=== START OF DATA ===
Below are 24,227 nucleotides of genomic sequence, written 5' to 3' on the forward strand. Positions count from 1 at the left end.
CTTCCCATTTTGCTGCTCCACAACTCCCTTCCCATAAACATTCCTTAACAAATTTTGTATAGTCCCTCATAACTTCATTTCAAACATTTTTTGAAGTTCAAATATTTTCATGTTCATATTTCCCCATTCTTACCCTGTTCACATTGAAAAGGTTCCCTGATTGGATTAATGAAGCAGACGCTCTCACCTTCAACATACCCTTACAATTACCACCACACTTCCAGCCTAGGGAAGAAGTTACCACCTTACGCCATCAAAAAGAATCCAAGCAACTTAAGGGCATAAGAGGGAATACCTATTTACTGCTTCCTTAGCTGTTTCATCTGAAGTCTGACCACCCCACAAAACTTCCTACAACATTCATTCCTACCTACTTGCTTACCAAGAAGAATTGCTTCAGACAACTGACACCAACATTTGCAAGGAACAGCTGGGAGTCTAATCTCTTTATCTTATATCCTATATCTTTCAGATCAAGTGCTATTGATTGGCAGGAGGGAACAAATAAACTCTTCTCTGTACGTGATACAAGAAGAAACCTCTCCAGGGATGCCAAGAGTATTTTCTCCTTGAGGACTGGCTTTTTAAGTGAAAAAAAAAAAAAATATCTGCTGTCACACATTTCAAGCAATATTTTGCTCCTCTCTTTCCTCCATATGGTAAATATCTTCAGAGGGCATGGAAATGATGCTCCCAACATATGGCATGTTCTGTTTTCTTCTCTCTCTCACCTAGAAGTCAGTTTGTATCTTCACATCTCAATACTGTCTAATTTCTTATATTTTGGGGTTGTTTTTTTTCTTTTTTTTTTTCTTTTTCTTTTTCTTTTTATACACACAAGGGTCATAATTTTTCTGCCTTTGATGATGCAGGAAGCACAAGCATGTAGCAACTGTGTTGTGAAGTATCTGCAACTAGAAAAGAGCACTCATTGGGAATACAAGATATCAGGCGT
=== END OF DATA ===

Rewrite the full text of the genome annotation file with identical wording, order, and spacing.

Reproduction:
Below are 24,227 nucleotides of genomic sequence, written 5' to 3' on the forward strand. Positions count from 1 at the left end.
CTTCCCATTTTGCTGCTCCACAACTCCCTTCCCATAAACATTCCTTAACAAATTTTGTATAGTCCCTCATAACTTCATTTCAAACATTTTTTGAAGTTCAAATATTTTCATGTTCATATTTCCCCATTCTTACCCTGTTCACATTGAAAAGGTTCCCTGATTGGATTAATGAAGCAGACGCTCTCACCTTCAACATACCCTTACAATTACCACCACACTTCCAGCCTAGGGAAGAAGTTACCACCTTACGCCATCAAAAAGAATCCAAGCAACTTAAGGGCATAAGAGGGAATACCTATTTACTGCTTCCTTAGCTGTTTCATCTGAAGTCTGACCACCCCACAAAACTTCCTACAACATTCATTCCTACCTACTTGCTTACCAAGAAGAATTGCTTCAGACAACTGACACCAACATTTGCAAGGAACAGCTGGGAGTCTAATCTCTTTATCTTATATCCTATATCTTTCAGATCAAGTGCTATTGATTGGCAGGAGGGAACAAATAAACTCTTCTCTGTACGTGATACAAGAAGAAACCTCTCCAGGGATGCCAAGAGTATTTTCTCCTTGAGGACTGGCTTTTTAAGTGAAAAAAAAAAAAAATATCTGCTGTCACACATTTCAAGCAATATTTTGCTCCTCTCTTTCCTCCATATGGTAAATATCTTCAGAGGGCATGGAAATGATGCTCCCAACATATGGCATGTTCTGTTTTCTTCTCTCTCTCACCTAGAAGTCAGTTTGTATCTTCACATCTCAATACTGTCTAATTTCTTATATTTTGGGGTTGTTTTTTTTCTTTTTTTTTTTCTTTTTCTTTTTCTTTTTATACACACAAGGGTCATAATTTTTCTGCCTTTGATGATGCAGGAAGCACAAGCATGTAGCAACTGTGTTGTGAAGTATCTGCAACTAGAAAAGAGCACTCATTGGGAATACAAGATATCAGGCGT